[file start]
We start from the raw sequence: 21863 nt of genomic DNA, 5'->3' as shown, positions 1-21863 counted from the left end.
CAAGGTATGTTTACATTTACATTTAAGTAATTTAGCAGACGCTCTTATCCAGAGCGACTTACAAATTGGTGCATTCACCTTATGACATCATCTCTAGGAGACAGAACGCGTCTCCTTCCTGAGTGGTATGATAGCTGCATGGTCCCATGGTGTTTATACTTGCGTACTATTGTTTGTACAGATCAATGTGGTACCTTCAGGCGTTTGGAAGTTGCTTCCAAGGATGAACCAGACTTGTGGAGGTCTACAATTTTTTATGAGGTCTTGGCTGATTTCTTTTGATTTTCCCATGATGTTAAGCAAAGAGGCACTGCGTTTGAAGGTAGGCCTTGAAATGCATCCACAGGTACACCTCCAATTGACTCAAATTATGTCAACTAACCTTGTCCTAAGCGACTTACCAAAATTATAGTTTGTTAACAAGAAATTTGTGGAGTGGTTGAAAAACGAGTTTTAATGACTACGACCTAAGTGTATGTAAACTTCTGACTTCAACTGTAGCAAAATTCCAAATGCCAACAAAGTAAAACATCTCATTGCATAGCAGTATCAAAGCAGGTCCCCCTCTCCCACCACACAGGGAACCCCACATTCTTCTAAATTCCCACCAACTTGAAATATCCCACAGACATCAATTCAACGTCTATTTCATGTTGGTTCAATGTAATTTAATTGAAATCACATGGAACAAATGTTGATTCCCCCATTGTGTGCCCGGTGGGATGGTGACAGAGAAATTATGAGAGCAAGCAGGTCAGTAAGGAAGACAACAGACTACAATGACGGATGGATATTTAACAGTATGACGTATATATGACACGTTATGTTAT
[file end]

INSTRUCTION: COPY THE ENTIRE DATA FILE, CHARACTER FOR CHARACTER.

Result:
We start from the raw sequence: 21863 nt of genomic DNA, 5'->3' as shown, positions 1-21863 counted from the left end.
CAAGGTATGTTTACATTTACATTTAAGTAATTTAGCAGACGCTCTTATCCAGAGCGACTTACAAATTGGTGCATTCACCTTATGACATCATCTCTAGGAGACAGAACGCGTCTCCTTCCTGAGTGGTATGATAGCTGCATGGTCCCATGGTGTTTATACTTGCGTACTATTGTTTGTACAGATCAATGTGGTACCTTCAGGCGTTTGGAAGTTGCTTCCAAGGATGAACCAGACTTGTGGAGGTCTACAATTTTTTATGAGGTCTTGGCTGATTTCTTTTGATTTTCCCATGATGTTAAGCAAAGAGGCACTGCGTTTGAAGGTAGGCCTTGAAATGCATCCACAGGTACACCTCCAATTGACTCAAATTATGTCAACTAACCTTGTCCTAAGCGACTTACCAAAATTATAGTTTGTTAACAAGAAATTTGTGGAGTGGTTGAAAAACGAGTTTTAATGACTACGACCTAAGTGTATGTAAACTTCTGACTTCAACTGTAGCAAAATTCCAAATGCCAACAAAGTAAAACATCTCATTGCATAGCAGTATCAAAGCAGGTCCCCCTCTCCCACCACACAGGGAACCCCACATTCTTCTAAATTCCCACCAACTTGAAATATCCCACAGACATCAATTCAACGTCTATTTCATGTTGGTTCAATGTAATTTAATTGAAATCACATGGAACAAATGTTGATTCCCCCATTGTGTGCCCGGTGGGATGGTGACAGAGAAATTATGAGAGCAAGCAGGTCAGTAAGGAAGACAACAGACTACAATGACGGATGGATATTTAACAGTATGACGTATATATGACACGTTATGTTAT